A better swing of the bat

Winkletter  •  26 Feb 2023   •    

While researching affordances (perceived potential actions) I stumbled across a sports trainer called Rob Gray who has written two books on movement, and lectures on YouTube about training techniques.

Much of what he is working on is trying to dispel the myth of repeatable, automatic actions. In training there is a pervasive attitude that we want to repeat actions until we learn an ideal form that we can whip out and use as needed. In sports and in work, we seek to teach people to produce automatic actions that they know so well they don’t have to think.

I see this attitude in my own attempts to improve my writing by creating a rigid procedures I can follow.

The better training regimen is a bit more complicated than I can absorb in an afternoon, but one idea I’m learning about is the difference between action capacity versus a skill. For example, to improve a batter’s swing (skill) you might think to train them with heavier bats as a way to increase their capability (action capacity) to swing a normal bat faster (angular velocity.) But when you give an athlete a heavier bat, they will adjust in one of two ways.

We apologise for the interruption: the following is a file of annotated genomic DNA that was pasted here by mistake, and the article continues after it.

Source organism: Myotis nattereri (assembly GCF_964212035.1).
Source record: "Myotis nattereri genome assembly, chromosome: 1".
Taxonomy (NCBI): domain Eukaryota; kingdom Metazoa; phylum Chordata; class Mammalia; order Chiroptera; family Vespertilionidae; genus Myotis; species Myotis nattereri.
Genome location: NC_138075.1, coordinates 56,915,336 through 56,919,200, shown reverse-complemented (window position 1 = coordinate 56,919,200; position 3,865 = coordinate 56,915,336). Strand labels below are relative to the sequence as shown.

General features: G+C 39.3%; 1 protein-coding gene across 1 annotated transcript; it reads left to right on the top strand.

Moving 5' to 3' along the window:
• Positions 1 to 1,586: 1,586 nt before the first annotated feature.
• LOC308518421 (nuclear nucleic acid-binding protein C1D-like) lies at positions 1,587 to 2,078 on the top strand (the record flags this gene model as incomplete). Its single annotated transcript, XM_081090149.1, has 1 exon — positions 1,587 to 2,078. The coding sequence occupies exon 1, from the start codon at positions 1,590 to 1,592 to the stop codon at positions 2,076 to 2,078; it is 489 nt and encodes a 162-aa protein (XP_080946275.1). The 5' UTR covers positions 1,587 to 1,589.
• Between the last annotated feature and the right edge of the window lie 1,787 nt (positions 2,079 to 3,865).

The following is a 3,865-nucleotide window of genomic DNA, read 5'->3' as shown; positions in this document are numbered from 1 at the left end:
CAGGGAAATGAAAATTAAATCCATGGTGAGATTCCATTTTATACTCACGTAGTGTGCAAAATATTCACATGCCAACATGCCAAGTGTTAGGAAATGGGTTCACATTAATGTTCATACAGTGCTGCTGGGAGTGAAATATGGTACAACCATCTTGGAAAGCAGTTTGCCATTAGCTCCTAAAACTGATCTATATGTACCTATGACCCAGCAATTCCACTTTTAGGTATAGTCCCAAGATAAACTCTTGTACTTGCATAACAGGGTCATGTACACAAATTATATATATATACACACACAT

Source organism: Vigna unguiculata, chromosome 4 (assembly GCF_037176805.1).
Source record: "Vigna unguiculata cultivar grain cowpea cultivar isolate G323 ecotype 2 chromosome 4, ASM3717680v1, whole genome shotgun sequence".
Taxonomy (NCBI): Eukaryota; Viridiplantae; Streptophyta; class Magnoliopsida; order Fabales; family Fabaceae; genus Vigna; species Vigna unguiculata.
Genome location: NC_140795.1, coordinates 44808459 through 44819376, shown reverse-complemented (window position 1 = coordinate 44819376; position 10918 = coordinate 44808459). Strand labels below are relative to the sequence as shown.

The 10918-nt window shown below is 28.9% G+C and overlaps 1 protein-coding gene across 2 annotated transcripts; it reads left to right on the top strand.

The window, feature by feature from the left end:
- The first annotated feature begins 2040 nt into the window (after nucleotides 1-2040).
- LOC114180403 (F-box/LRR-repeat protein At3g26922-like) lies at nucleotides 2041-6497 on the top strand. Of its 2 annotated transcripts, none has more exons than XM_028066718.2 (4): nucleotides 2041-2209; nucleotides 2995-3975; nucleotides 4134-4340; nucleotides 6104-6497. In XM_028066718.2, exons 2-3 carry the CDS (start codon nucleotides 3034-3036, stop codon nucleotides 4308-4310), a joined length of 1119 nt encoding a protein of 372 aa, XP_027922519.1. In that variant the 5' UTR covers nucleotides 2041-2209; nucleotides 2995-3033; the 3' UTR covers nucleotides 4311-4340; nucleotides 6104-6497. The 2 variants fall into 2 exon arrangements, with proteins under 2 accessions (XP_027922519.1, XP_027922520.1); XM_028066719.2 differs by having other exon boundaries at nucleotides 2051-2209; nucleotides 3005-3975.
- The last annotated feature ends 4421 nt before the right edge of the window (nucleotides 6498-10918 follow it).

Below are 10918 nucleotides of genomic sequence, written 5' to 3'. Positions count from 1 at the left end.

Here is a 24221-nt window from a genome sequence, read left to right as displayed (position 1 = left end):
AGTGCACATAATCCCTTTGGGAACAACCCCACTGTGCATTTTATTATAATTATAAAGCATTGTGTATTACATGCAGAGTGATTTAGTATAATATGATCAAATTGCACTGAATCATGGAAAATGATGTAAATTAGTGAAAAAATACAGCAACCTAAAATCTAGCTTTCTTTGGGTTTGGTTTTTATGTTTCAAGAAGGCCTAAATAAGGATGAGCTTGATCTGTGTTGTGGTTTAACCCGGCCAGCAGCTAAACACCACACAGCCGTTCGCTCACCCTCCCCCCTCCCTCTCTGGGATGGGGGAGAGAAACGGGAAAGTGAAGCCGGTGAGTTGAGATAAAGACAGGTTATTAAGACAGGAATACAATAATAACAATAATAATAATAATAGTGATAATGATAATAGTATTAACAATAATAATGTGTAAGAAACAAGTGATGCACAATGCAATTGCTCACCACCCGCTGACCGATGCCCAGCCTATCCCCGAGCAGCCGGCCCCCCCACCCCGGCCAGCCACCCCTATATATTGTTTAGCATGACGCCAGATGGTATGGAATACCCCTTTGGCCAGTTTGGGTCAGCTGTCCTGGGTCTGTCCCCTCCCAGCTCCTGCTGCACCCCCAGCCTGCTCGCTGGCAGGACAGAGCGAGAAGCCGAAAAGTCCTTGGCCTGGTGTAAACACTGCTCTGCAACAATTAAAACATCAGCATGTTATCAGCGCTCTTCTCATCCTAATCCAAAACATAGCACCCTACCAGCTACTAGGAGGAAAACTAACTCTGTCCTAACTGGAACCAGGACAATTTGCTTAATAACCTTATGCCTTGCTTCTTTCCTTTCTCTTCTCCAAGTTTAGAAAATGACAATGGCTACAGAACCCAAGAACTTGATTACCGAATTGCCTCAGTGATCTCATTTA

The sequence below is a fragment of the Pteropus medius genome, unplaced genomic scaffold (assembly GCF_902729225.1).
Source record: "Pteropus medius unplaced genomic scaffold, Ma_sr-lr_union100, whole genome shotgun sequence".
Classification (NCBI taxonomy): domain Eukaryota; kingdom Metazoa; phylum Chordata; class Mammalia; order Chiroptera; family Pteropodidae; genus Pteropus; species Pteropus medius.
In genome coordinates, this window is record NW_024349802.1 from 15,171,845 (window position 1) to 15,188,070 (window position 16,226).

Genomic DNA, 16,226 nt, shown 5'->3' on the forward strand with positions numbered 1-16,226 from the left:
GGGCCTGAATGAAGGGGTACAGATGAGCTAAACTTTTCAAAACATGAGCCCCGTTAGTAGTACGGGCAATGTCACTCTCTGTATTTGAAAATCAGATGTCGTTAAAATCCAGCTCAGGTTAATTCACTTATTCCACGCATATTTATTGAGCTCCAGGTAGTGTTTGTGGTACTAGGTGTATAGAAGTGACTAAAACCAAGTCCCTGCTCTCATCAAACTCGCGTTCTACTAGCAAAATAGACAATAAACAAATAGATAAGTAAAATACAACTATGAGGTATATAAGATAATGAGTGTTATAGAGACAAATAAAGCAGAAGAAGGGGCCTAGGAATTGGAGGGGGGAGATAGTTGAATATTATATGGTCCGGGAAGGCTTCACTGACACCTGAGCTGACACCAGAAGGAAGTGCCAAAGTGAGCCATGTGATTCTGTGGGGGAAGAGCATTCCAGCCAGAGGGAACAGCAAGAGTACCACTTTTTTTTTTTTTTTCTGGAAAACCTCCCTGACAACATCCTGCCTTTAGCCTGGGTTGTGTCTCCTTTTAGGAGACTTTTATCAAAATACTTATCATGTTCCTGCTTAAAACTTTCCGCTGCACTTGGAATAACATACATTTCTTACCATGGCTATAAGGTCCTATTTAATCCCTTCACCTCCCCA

1. Swing the bat faster
  2. Swing the bat earlier

The second adjustment is counterproductive. The reason you want to increase a batter’s swing speed is precisely so they can swing the bat later when the ball is closer.

So, instead of training with weighted bats, you can increase the specific action capacity of angular velocity using something called an Aquaball, and then pair it later with a task constraint called visual occlusion. You have a batter close their eyes and only open them when the trainer yells at a particular point while a pitch is in flight.

The training is meant to increase the athlete’s ability to act upon information in the environment (skill) by increasing their action capacity. The weighted bat training was actually causing some athletes to reduce their action capacity. It was teaching them to swing early.

In most training, people tend to treat skills as though they were capacities. By doing so, they are actually constraining action capacities.

Being skillful does not involve a process of repeating the solution. It involves repeating the process of finding a solution.
– Rob Gray, Action Capacity vs Skill

So when I train as a writer, I should consider if what I’m doing increases my action capacity. Trying to write more words in an hour, for example, might lead to a negative adaptation where I write in an overly descriptive manner, trying to squeeze as many words into a scene as possible. Instead, I might want to practice writing a scene at different word counts so I can learn how to compress or expand story-time.


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